In an attempt to convince his investors that taking Tesla private was not a joke, Elon Musk wrote a blog post last week that he had recently met with Saudi Arabia’s Public Investment Fund (PIF) and was under the impression that the PIF was strongly interested in buying Tesla and that he had the “funding secured.”
Turns out, Musk was only half right; the $250 billion Saudi fund is interested in an electric car deal indeed, but it’s not Tesla.
According to a Reuters report published Sunday, the PIF is in talks with Newark, Calif.-based electric car maker Lucid Motors for a potential acquisition, citing people familiar with the matter.
One of the sources said the two parties have already drawn up a term sheet (Tesla hasn’t got one with the PIF), under which PIF could buy majority ownership in Lucid Motors for more than $1 billion. The planned funding is set to come in three stages, with $500 million up front and the later two phases follow through on the condition of Lucid Motors meeting certain production goals.
Considering Saudi Arabia’s desire to diversify the country’s oil-centric economy, emerging tech sectors like electric vehicles come as a natural choice for the kingdom’s massive sovereign fund. Aside from stand-alone deals, the PIF has over $45 billion committed in SoftBank’s Vision Fund, which holds ownership in a wide array of U.S. tech companies.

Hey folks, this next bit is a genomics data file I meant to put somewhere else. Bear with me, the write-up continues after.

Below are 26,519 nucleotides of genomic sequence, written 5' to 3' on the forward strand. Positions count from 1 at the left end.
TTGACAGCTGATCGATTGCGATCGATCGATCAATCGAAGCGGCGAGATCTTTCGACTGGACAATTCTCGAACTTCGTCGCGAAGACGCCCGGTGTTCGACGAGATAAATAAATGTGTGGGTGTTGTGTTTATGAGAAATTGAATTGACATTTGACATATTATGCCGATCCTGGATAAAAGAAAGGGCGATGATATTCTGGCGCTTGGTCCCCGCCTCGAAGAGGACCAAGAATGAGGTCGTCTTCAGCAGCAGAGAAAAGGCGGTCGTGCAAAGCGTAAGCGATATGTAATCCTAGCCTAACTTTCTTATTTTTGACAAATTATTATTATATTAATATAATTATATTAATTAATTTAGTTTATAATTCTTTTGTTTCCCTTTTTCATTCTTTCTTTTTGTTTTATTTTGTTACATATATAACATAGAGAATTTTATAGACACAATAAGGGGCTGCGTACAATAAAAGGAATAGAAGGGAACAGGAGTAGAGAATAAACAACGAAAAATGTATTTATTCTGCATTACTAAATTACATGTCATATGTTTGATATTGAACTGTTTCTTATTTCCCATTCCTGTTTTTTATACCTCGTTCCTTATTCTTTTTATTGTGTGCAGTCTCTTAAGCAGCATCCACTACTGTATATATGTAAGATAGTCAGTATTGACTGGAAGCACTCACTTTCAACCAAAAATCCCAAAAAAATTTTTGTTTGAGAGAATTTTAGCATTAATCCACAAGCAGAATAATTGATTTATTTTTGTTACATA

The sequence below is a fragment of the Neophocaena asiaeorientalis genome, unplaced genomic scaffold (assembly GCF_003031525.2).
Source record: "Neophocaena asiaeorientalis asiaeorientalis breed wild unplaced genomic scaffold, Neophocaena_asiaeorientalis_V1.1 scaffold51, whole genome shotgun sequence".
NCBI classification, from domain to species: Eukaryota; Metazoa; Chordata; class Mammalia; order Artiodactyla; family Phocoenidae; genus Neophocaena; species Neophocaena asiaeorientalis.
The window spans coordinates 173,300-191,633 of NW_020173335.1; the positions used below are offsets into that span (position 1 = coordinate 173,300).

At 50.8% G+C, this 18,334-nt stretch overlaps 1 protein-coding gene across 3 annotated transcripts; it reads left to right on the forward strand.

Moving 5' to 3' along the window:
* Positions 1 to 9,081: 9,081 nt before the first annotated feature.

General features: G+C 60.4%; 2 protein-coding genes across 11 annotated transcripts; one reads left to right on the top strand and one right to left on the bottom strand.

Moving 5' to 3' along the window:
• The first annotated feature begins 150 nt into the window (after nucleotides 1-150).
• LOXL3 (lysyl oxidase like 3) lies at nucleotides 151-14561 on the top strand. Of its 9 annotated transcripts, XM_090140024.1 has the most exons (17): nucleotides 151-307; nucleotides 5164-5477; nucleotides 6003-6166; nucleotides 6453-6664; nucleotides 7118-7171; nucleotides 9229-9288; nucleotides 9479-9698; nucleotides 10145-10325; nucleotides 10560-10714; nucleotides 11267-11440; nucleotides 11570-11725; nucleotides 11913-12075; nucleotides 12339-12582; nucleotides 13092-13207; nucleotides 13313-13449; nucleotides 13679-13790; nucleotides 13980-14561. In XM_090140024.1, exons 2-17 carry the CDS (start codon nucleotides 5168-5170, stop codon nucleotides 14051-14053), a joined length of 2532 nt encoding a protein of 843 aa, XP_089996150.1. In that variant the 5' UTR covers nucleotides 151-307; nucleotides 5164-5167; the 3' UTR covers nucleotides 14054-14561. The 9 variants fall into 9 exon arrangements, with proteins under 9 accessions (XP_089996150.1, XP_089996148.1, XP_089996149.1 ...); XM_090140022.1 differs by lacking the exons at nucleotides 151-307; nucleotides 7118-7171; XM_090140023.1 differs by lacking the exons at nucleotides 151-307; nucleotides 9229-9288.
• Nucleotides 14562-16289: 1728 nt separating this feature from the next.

In that regard, Lucid Motors suits the PIF’s investing style much better than Tesla. For one, the reported $1 billion deal is only a fraction of Tesla’s estimated $72 billion buyout. Although the PIF has enough cash for the purchase, it’s rare for the sovereign fund to take a position that large in a single company.
In addition, the founders of Lucid Motors have thought through the matter more seriously than Musk. According to Recode, Lucid Motors has been considering a buyout since July of last year. Ford was once an interested buyer; at least two other firms also had talks with the company about a deal.
Musk hasn’t shared further details on Tesla’s privatization since his blog post last week. Meanwhile, Tesla stock has continued to fall this week as more Wall Street banks join forces in questioning the company’s buyout prospects.
This morning, Tesla stock tumbled to below $300, to its pre-Musk-tweet level, after JPMorgan slashed its target price for Tesla. Musk promised investors to buy out the company at $420 per share—that’s 30 percent higher than the current market price.